and the covers thereof, and the bowls thereof, to cover withal; the one to cover the bread, and the other to cover the frankincense; or all the above said vessels were to cover the table, and with them all it must be pretty well covered with vessels. The Jews give a different account of these two last, and of their use, which we render "covers" and "bowls": the first of these Jarchi says were like the half of hollow reeds divided to their length, made of gold; and three of them were laid in order on the top of every loaf, so that one loaf rested upon these reeds; and they separated between loaf and loaf, so that the air could come in between them, and they did not become mouldy; the latter, he says, were props like stakes of gold standing on the ground, and they were higher than the table, even as high as the rows of bread; and they were forked with live forks, one above another, and the tops (or ends) of the reeds, which were between each loaf, rested upon these forks, that so the weight of the upper loaves might not be too heavy for the lower ones, and break them. A like account of them Ben Melech gives, and observes, that some make the first word to signify the props, and the second the reeds; and so they are interpreted by Maimonides (y); and, according to the Misnah (z), the props were four, and the reeds twenty eight. According to the Septuagint version, these were vessels used in libations, or drink offerings; and the last clause is rendered in it, "with which thou shall pour out": wine or oil, and so in some other versions; but it will be difficult to find any use for such libations or drink offerings at this table.

(x) Antiq. l. 3. c. 6. sect. 6. (y) Pirush in Misn. Menachot, c. 11. sect. 6. (z) Menachot, ib.

And thou shalt make the {h} dishes thereof, and spoons thereof, and covers thereof, and bowls thereof, to cover withal: of pure gold shalt thou make them.

(h) To set the bread upon.

29. dishes] also Exodus 37:16, Numbers 4:7; Numbers , 14 times in Numbers 7 (‘charger,’ each weighing 130 shekels=c. 67 oz., and filled with fine flour mingled with oil). The root in Arab, signifies to be deep. A deep and large gold dish, or other similar vessel, must be thought of, in which the large oblong cakes were either brought to the Table, or laid out upon it.

spoons] cups for the frankincense, which was placed upon the loaves, and burnt (Leviticus 24:7) at the end of the week on the altar of burnt-offering: LXX. θυίσκαι (‘incense-cups’), as 1Ma 1:22. Also Exodus 37:16, Numbers 4:7; Numbers 4:16 times in Numbers 7 (each 10 shekels=5 oz. in weight, and filled with incense); and of the incense-cups in the Temple, 1 Kings 7:50 al. Cf. Jos. Ant. iii. 6. 6 ‘and above the loaves were placed two golden cups (φιάλαι) full of incense’; and the cups upon the Table on the Arch of Titus.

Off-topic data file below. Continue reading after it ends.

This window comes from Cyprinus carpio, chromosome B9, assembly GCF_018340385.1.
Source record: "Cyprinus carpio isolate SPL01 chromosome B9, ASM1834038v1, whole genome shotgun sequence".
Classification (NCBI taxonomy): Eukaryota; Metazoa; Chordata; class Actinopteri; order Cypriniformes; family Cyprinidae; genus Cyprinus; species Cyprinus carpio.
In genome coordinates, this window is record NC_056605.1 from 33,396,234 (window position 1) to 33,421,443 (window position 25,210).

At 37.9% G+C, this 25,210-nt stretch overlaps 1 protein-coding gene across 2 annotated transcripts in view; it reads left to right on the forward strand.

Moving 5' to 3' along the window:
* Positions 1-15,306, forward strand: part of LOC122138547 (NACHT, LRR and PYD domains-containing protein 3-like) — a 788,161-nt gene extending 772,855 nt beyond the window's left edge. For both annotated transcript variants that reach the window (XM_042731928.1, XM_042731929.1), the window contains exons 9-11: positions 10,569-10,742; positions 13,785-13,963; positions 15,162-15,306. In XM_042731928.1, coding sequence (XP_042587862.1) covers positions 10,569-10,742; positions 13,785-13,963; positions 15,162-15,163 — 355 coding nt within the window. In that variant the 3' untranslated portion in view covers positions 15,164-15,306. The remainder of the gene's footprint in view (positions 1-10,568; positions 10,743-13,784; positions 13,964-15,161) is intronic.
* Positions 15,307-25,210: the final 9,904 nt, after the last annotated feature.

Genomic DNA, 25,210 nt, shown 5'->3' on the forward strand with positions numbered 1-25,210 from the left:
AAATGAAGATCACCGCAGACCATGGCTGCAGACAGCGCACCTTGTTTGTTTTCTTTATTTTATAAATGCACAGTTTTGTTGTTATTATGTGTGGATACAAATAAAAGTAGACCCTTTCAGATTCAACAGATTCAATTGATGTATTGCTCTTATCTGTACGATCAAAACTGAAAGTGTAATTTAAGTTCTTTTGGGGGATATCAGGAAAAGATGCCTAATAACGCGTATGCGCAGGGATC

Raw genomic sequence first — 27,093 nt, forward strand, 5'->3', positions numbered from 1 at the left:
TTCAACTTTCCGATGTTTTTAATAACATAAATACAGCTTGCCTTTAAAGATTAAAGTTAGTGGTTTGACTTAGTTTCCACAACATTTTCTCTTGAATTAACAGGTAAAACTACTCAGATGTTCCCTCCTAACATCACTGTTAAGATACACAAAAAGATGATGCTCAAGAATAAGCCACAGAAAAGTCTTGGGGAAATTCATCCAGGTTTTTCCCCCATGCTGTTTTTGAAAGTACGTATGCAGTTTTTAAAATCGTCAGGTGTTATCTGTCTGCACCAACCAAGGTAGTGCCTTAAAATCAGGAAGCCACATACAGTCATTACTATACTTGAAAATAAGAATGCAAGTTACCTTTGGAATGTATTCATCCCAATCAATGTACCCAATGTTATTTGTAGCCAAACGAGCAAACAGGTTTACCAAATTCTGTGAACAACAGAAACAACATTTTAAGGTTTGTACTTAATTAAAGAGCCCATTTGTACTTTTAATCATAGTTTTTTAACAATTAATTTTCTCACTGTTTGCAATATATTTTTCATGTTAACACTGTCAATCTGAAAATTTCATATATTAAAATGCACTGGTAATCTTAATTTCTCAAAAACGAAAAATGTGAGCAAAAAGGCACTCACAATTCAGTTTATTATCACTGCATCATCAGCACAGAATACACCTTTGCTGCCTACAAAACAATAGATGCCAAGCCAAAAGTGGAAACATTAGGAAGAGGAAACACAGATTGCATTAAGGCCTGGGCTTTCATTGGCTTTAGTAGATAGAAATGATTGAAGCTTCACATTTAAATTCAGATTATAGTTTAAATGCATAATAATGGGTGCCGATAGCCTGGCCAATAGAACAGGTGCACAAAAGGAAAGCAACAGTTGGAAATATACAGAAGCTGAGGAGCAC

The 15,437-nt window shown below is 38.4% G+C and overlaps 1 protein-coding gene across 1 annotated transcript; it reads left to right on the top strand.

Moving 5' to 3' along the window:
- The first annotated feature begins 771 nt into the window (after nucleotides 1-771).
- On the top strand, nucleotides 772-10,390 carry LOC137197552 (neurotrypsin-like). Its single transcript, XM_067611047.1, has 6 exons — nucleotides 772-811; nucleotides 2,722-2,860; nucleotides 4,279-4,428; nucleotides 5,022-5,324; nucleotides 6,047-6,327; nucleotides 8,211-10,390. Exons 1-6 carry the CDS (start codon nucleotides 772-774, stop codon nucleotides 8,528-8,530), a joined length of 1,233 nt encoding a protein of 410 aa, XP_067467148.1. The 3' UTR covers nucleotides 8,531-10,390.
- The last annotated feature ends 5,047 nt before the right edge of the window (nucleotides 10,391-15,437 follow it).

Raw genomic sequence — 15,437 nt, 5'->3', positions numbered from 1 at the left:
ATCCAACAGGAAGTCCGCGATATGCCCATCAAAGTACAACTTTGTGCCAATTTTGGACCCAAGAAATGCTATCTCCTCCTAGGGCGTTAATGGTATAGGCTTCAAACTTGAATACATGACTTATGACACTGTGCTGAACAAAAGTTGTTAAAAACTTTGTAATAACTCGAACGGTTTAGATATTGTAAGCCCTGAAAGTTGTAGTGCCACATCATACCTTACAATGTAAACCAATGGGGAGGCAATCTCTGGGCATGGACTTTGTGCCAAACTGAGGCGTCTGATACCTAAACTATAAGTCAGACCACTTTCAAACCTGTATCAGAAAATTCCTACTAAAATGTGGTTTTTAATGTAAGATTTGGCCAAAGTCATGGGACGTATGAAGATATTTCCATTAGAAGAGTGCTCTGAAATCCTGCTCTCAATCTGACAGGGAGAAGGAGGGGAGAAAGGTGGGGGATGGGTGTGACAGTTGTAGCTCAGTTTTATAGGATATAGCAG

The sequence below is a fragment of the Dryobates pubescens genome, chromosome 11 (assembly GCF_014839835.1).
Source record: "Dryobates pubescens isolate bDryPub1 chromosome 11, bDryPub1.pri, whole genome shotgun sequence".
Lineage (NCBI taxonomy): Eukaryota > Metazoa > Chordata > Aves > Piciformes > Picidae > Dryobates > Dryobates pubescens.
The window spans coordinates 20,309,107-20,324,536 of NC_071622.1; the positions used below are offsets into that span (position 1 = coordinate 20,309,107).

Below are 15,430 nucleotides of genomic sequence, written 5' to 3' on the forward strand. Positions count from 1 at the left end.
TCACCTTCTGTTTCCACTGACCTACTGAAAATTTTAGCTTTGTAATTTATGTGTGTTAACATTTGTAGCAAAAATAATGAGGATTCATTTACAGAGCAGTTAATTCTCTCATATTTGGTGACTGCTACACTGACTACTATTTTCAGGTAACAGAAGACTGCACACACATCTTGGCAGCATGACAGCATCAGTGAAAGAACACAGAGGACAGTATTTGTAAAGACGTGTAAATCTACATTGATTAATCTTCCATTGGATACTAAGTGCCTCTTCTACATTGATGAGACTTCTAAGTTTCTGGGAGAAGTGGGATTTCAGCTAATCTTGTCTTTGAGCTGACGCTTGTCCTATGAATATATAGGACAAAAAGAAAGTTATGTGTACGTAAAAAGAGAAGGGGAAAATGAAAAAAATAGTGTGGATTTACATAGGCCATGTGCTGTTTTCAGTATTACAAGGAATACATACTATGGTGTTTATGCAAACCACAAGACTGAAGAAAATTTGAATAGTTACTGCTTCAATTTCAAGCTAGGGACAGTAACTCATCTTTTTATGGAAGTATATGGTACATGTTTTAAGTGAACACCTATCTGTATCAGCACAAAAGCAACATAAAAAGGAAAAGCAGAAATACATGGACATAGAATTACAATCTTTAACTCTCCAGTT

flagons … and chalices (Speaker’s Comm.; LXX. κύαθοι)] viz. for the wine, which, though this is not stated explicitly in the OT., apparently entered into the ritual of the Presence-bread. The flagons (also Exodus 37:16, Numbers 4:7, 1 Chronicles 28:17†) would be for keeping the wine in; the ‘chalices’ (Exodus 37:16, Numbers 4:7, Jeremiah 52:19†) for making the libations with,—we may suppose that, like other libations, they were poured out at the base of the Bronze altar (cf. Exodus 29:40; Sir 50:15).Verse 29. - The dishes thereof. Literally" its dishes," or rather perhaps, "its bowls" (LXX. τρύβλια). They were probably the vessels in which the loaves were brought to the table. Loaves are often seen arranged in bowls in the Egyptian tomb decorations (Lepsius, Denkmaler, pt. 2, pls. 5, 19, 84, 129, etc.). Spoons thereof. Rather, "its incense cups" - small jars or pots in which the incense, offered with the loaves (Leviticus 24:5), was to be burnt. Two such were represented in the bas-relief of the table on the Arch of Titus. Covers thereof and bowls thereof. Rather, "its flagons and its chalices" (LXX. σπονδεῖα καὶ κύαθοι) - vessels required for the libations or "drink offerings" which accompanied every meat-offering. To cover withal Rather, as in the margin, "to pour out withal." So the Septuagint, Vulgate, Syriac, and most of the Targums. The Table of Shew-Bread (cf. Exodus 37:10-16). - The table for the shew-bread (Exodus 25:30) was to be made of acacia-wood, two cubits long, one broad, and one and a half high, and to be plated with pure gold, having a golden wreath round, and a "finish (מסגּרת) of a hand-breadth round about," i.e., a border of a hand-breadth in depth surrounding and enclosing the four sides, upon which the top of the table was laid, and into the four corners of which the feet of the table were inserted. A golden wreath was to be placed round this rim. As there is no article attached to זר־זהב in Exodus 25:25 (cf. Exodus 37:12), so as to connect it with the זר in Exodus 25:24, we must conclude that there were two such ornamental wreaths, one round the slab of the table, the other round the rim which was under the slab. At the four corners of the four feet, near the point at which they joined the rim, four rings were to be fastened for בּתּים, i.e., to hold the poles with which the table was carried, as in the case of the ark.